Structural and Systematic Conchology: An Introduction to the Study of the Mollusca .. (Google eBook)

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The Author, 1882 - Mollusks
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Page ii - Which strike ev'n eyes incurious ; but each moss, Each shell, each crawling insect, holds a rank Important in the plan of Him who framed This scale of beings ; holds a rank which lost Would break the chain, and leave behind a gap Which Nature's self would rue.
Page 34 - July 28, engaged in capturing and devouring the young mackerel, which were swimming about in " schools," and at that time were about four or five inches long. In attacking the mackerel they would suddenly dart backward among the fish with the velocity of an arrow, and as suddenly turn obliquely to the right or left and seize a fish, which was almost instantly killed by a bite in the back of the neck with the sharp beaks. The bite was always made in the same place, cutting out a triangular piece of...
Page 115 - Since the introduction of blankets by the Hudson's Bay Company, the use of these shells as a medium of purchase has to a great extent died out, the blankets having become the money, as it were, or the means by which everything is now reckoned and paid for by the savage. A. slave, a canoe, or a squaw is worth in these days so many blankets ; but it used to be so many strings of Dentalia...
Page 60 - Shells are at once the attraction of the untutored savage, the delight of the refined artist, the wonder of the philosophic zoologist, and the most valued treasures of the geologist. They adorn the sands of seagirt isles and continents now; and they form the earliest "footprints of the sands of time
Page 341 - Ventral valve with a false area, which is sometimes minute and usually grooved for the passage of the peduncle. Dorsal valve either with or without an area. Muscular impressions in the ventral valve four ; one pair in front of the beak near the middle or in the upper half of the shell, and the others situated one on each side near the cardinal edge. Shell calcareous ; surface concentrically striated, sometimes with thin extended lamellose ridges.
Page 321 - Etymology, diminutive of всшш, slit. Type, S. crispata, PI. X., Fig. 23. Synonyms, Anatomus, Montfort ; Woodwardia, Fischer. Shell minute, thin, not pearly ; body-whorl large ; spire small; surface striated; aperture rounded, with a slit in the margin of the outer lip ; operculate. The young have no slit. Animal like Margarita ; tentacles long, pectinated, with the eyes at their base ; foot with two pointed lappets and two long slender pectinated cirri on each side ; operculum ovate, very thin,...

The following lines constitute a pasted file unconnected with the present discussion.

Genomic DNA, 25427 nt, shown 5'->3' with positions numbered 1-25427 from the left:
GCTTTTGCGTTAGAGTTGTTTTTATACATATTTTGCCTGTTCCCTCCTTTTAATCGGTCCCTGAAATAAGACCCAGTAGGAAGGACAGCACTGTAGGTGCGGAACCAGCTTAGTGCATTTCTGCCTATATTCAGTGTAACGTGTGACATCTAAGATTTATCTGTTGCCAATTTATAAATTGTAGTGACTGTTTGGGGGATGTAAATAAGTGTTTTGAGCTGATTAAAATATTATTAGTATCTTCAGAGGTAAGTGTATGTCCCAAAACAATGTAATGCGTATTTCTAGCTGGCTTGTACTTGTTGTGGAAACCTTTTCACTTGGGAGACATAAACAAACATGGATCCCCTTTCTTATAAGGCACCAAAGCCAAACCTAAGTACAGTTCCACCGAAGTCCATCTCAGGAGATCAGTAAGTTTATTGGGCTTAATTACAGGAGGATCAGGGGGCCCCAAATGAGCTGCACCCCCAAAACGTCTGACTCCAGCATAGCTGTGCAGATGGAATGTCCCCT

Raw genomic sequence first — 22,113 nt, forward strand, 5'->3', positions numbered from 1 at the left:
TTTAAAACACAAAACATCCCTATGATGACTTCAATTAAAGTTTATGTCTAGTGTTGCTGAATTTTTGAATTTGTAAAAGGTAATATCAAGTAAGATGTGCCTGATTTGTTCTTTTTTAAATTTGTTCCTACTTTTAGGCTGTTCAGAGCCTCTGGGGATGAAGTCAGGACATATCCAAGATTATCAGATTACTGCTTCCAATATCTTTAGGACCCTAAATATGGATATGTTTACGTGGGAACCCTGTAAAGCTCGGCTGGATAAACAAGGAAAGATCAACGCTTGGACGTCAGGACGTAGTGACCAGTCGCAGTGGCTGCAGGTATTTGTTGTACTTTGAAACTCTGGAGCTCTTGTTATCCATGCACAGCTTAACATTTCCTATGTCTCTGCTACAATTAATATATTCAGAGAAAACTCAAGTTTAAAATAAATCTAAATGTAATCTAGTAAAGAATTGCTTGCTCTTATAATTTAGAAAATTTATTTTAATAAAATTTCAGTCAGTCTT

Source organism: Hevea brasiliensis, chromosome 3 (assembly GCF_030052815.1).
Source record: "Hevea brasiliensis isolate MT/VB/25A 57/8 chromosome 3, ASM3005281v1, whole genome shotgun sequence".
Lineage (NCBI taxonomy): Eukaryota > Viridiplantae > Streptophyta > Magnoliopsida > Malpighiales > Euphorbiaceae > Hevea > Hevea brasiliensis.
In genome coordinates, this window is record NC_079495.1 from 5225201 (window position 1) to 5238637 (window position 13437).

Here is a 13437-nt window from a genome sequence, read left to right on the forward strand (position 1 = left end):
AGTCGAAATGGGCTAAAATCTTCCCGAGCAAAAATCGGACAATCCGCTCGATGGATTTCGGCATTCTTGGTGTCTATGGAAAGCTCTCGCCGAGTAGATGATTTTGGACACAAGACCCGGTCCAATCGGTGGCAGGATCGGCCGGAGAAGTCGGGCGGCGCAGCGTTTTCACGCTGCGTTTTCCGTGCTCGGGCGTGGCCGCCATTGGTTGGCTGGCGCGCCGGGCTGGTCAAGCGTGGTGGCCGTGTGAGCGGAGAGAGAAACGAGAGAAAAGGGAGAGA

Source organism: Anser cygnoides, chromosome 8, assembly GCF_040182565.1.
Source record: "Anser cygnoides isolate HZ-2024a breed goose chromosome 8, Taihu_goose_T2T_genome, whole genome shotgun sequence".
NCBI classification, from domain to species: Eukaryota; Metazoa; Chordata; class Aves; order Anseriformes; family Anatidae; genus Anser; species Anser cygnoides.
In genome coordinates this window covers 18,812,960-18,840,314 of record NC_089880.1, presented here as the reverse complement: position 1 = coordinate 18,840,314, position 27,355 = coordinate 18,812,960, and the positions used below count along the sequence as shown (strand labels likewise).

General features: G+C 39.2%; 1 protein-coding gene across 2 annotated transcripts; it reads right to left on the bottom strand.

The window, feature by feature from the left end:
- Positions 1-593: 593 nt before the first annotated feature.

Page 127 - In these, the yelk undergoes partial division, and the blastoderm, formed upon one face of it by the smaller blastomeres, spreads gradually over the whole ovum, enclosing the larger and more slowly dividing blastomeres. The mantle makes its appearance as an elevated patch in the centre of the blastoderm, while the future arms appear as symmetrically disposed elevations of the periphery,, on each side of the mantle. Between these and the edge of the mantle, two longitudinal ridges mark the rudiments...
Page 37 - It will 1* seen from the above that the study of the species of multilocular shells is encompassed with great difficulties, owing to the variability of their characters ; in fact the synonymy of the species of Ammonites has been greatly increased in consequence of several names being given to the same species at different periods of its growth. The living Nautilus also, undergoes a change of form. At a recent meeting of the Boston Society of Natural History, Prof...
Page 271 - ' consisted of a bag of bunting (used for flags) 2 feet deep, the mouth of which was sewn round a wooden hoop 14 inches in diameter ; three pieces of cord, lj foot long, wore secured to the hoop at equal intervals and had their ends tied together. When in use,- the net was towed astern, clear of the ship's wake, by a stout cord secured to one of the quarter-boats, or held in the hand. The scope of the line required was regulated by the speed of the vessel at the time, and the amount of strain caused...
Page 146 - Pickering) ; and M. Caillaud carried some from Egypt to Paris packed in saw-dust. Indeed, it is not easy to ascertain the limit of their endurance ; for Mr. Laidlay having placed a number in a drawer for this purpose, found them alive after five years, although in the warm climate of Calcutta.

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